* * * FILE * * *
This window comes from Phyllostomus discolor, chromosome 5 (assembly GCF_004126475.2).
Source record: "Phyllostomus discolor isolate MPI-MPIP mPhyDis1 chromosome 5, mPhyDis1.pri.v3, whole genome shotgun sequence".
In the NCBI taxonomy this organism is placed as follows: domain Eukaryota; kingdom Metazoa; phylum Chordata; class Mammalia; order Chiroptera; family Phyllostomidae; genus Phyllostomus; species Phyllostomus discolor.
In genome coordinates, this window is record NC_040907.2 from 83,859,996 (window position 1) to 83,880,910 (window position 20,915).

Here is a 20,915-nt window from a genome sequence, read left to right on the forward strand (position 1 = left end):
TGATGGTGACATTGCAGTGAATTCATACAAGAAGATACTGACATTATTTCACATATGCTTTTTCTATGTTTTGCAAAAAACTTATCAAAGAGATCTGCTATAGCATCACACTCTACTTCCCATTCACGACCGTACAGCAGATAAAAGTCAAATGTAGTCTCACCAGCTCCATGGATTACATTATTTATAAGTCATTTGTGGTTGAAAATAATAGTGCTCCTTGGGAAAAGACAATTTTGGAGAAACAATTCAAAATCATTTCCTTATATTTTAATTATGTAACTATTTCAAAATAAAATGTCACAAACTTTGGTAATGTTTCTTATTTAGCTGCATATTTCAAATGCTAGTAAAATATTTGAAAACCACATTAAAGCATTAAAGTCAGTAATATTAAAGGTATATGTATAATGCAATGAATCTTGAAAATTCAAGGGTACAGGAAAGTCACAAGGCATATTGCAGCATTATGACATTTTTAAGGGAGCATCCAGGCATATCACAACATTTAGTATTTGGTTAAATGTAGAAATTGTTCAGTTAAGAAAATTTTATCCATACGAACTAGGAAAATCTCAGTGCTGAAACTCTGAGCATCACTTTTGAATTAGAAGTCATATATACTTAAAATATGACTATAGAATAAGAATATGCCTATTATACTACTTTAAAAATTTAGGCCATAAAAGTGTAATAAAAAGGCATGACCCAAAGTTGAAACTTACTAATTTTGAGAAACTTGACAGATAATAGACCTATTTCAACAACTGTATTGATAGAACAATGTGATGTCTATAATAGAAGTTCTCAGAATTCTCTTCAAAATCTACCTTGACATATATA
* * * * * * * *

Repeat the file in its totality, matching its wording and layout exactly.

This window comes from Phyllostomus discolor, chromosome 5 (assembly GCF_004126475.2).
Source record: "Phyllostomus discolor isolate MPI-MPIP mPhyDis1 chromosome 5, mPhyDis1.pri.v3, whole genome shotgun sequence".
In the NCBI taxonomy this organism is placed as follows: domain Eukaryota; kingdom Metazoa; phylum Chordata; class Mammalia; order Chiroptera; family Phyllostomidae; genus Phyllostomus; species Phyllostomus discolor.
In genome coordinates, this window is record NC_040907.2 from 83,859,996 (window position 1) to 83,880,910 (window position 20,915).

Here is a 20,915-nt window from a genome sequence, read left to right on the forward strand (position 1 = left end):
TGATGGTGACATTGCAGTGAATTCATACAAGAAGATACTGACATTATTTCACATATGCTTTTTCTATGTTTTGCAAAAAACTTATCAAAGAGATCTGCTATAGCATCACACTCTACTTCCCATTCACGACCGTACAGCAGATAAAAGTCAAATGTAGTCTCACCAGCTCCATGGATTACATTATTTATAAGTCATTTGTGGTTGAAAATAATAGTGCTCCTTGGGAAAAGACAATTTTGGAGAAACAATTCAAAATCATTTCCTTATATTTTAATTATGTAACTATTTCAAAATAAAATGTCACAAACTTTGGTAATGTTTCTTATTTAGCTGCATATTTCAAATGCTAGTAAAATATTTGAAAACCACATTAAAGCATTAAAGTCAGTAATATTAAAGGTATATGTATAATGCAATGAATCTTGAAAATTCAAGGGTACAGGAAAGTCACAAGGCATATTGCAGCATTATGACATTTTTAAGGGAGCATCCAGGCATATCACAACATTTAGTATTTGGTTAAATGTAGAAATTGTTCAGTTAAGAAAATTTTATCCATACGAACTAGGAAAATCTCAGTGCTGAAACTCTGAGCATCACTTTTGAATTAGAAGTCATATATACTTAAAATATGACTATAGAATAAGAATATGCCTATTATACTACTTTAAAAATTTAGGCCATAAAAGTGTAATAAAAAGGCATGACCCAAAGTTGAAACTTACTAATTTTGAGAAACTTGACAGATAATAGACCTATTTCAACAACTGTATTGATAGAACAATGTGATGTCTATAATAGAAGTTCTCAGAATTCTCTTCAAAATCTACCTTGACATATATA